Nan started teaching the junior high class when I was in 8th grade. I was pretty jaded on church youth programs, having just endured a Big Island youth group trip where I felt like I had been thrown to barracudas, and had learned to swear in defense (a habit, unfortunately, I've never broken).
Nan announced that we would study the book of Revelation, humbly protesting that she was a boring teacher who only knew how to plod verse by verse.
And then she opened to Chapter 1.
And I was hooked.
Although I can't remember many specifics from back then, her pedagogy taught me far more than any details about lamps or dragons or lukewarm churches. Here are some of the most important lessons:
- The Bible is complex, there are many ways to look at each passage (Nan often gave 5 different ways scholars saw certain things), but if you dig hard and stay with the text, good news inevitably follows.
- Questions are at the heart of vibrant faith! Nan welcomed questions, and when she didn't know the answer, went home to look up potential answers. One time a kid asked about heaven and hell. All us "churchy" kids snickered at his ignorance. But Nan took him seriously and came back with everything the Bible said about heaven and hell. Turns out there's not that much and it isn't so simple after all.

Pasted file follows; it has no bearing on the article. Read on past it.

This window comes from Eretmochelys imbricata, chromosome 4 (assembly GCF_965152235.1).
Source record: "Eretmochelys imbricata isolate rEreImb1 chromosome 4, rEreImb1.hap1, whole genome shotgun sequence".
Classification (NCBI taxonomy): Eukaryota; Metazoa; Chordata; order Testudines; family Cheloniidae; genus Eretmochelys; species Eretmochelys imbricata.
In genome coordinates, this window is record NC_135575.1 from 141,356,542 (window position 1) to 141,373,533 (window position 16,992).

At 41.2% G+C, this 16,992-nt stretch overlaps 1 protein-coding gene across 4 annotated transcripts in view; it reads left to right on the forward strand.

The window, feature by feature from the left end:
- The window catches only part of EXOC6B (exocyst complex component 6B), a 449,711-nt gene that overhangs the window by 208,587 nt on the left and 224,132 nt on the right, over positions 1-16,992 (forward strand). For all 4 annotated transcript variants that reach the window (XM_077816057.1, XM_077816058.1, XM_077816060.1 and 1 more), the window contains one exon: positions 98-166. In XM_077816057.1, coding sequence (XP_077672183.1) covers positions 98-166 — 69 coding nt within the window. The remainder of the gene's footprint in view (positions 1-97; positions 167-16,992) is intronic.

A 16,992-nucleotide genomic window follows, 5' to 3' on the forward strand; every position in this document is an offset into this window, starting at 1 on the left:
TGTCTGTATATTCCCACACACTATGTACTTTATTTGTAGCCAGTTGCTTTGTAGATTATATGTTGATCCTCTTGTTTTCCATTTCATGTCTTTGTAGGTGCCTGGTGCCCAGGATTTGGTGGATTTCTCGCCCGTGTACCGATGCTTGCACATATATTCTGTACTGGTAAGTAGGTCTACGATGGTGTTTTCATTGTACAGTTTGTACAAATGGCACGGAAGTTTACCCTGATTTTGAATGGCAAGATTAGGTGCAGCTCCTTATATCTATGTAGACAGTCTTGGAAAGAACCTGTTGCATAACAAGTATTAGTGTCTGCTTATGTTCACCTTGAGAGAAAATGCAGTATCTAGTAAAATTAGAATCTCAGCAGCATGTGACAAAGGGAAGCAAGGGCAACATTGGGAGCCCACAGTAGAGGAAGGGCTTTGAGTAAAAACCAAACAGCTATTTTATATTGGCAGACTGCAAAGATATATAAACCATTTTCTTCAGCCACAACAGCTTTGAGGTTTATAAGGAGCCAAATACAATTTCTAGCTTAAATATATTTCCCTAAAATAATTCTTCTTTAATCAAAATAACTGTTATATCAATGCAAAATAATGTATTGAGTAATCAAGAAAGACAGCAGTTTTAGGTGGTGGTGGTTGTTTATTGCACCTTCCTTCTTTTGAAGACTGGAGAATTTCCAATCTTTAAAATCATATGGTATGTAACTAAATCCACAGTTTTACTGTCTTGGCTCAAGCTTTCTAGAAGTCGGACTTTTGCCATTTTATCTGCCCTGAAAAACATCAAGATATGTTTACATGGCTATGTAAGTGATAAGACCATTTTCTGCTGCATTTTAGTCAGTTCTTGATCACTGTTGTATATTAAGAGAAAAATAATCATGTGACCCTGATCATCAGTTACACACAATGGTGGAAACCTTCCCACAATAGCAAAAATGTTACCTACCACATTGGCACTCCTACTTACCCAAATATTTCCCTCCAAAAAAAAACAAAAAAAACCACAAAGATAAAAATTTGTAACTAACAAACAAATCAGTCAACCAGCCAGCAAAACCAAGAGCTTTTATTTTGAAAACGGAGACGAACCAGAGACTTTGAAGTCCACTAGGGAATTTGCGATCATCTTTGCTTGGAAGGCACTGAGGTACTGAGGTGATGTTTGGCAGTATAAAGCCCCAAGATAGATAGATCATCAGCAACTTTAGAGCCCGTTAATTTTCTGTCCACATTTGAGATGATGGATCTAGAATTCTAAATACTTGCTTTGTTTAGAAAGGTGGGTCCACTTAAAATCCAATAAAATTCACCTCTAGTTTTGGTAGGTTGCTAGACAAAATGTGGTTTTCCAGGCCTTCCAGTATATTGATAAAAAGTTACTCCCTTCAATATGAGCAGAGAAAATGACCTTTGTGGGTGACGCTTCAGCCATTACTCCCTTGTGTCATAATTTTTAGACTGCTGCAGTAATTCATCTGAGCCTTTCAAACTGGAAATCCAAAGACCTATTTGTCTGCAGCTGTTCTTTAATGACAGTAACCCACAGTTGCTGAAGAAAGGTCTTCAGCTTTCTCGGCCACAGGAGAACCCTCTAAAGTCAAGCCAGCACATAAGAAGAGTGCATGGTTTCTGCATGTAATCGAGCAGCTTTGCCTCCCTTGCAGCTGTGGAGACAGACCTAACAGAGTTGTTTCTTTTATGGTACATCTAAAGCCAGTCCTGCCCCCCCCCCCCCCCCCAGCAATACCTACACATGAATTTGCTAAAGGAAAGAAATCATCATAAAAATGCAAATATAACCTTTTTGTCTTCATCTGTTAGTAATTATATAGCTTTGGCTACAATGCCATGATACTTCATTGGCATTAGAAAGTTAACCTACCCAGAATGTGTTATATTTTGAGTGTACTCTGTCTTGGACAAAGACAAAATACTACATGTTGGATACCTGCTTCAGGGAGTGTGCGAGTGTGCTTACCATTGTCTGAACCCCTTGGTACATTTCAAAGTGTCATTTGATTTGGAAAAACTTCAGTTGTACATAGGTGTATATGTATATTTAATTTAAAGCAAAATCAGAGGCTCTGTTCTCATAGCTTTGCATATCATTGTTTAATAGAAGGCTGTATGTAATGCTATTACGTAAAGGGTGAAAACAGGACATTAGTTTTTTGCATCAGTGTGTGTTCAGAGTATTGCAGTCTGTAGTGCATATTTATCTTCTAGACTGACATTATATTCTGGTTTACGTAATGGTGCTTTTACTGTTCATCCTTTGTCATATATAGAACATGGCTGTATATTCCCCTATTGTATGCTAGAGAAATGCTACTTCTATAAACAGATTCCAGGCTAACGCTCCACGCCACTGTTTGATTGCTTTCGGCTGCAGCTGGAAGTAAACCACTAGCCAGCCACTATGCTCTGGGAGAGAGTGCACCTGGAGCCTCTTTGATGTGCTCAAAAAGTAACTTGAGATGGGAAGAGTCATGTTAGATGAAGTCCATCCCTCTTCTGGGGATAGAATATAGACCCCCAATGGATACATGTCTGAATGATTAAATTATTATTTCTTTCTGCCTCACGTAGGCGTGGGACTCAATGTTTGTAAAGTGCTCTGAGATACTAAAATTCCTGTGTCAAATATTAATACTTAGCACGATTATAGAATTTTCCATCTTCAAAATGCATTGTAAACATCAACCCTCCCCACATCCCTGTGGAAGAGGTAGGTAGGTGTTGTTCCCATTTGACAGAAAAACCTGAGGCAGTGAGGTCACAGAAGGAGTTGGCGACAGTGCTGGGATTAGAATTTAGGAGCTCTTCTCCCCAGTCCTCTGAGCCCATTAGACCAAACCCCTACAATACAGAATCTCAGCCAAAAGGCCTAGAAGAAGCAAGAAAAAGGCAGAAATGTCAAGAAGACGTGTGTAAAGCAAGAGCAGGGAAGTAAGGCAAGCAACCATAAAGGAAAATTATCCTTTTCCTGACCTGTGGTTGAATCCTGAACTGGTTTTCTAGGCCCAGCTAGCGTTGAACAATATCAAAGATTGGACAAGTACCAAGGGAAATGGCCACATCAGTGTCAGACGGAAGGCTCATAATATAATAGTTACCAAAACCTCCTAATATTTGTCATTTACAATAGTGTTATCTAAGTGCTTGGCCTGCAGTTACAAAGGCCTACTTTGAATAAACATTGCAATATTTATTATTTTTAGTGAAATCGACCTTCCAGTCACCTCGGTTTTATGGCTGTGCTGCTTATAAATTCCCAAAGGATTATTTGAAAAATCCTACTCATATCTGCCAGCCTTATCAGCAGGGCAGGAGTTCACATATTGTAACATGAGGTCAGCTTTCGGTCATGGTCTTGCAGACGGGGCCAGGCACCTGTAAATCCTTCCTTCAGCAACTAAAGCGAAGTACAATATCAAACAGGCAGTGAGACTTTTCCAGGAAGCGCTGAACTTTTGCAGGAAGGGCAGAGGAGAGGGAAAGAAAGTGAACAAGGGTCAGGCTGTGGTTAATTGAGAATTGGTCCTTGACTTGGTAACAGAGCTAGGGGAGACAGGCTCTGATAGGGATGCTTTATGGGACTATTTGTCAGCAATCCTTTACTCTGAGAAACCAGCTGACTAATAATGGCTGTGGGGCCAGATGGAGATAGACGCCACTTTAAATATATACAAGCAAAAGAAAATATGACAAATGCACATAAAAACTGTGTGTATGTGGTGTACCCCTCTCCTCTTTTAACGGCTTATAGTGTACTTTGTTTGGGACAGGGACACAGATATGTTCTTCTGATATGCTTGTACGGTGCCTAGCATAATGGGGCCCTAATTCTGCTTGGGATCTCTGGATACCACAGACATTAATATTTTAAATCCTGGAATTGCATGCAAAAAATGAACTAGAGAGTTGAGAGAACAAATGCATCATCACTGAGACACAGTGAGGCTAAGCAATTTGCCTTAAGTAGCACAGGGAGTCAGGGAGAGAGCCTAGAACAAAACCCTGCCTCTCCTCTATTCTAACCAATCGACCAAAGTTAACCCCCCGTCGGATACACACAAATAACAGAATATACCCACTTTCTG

- God is good! And you don't have to throw out your brains to believe in Him!
- Trust: Nan trusted us and she trusted God. She didn't pound dogma or "right" thinking into our noggins. Instead, she provided options for how we could consider things and said, "Pray and see what God tells you." Wow! Encouraging 8th graders to make good decisions after prayer--now that's trust!
When I moved to China in 9th grade, Nan sent a care package from the Sunday School class for Christmas. She included small ichthus/fish earrings that somehow didn't get stolen by the Chinese postal service. I wear one of them in my left ear to this day. But far more than gold earrings, being remembered and nurtured as I stumbled through culture-shock and geometry in Chinese meant the world to me.
When I returned from Beijing, to my joy, I learned that Nan would still teach my class and she continued with us through 11th grade. (By my senior year the church decided to spread the wealth to other ages, despite my complaints)
Several times in those years, when I ran across a Bible passage that made no sense whatsoever, I called Nan. Each time, she spent a couple hours away from her two sons and husband and on the phone with me. For someone who said she was a humble teacher, she always knew the troublesome passage and how various scholars interpreted it.
Over the years, my penchant for questioning got me in trouble and sometimes rejected by believers who didn't like being challenged. But when I looked at those who judged me, versus folks like Nan who encouraged me, it was easy to decide whose opinion I cared about and who I wanted to emulate.
If I've ever ministered in a way that's brought the same lessons to students and faculty, and I sure hope I have, it's because Nan's teaching has altered my spiritual DNA.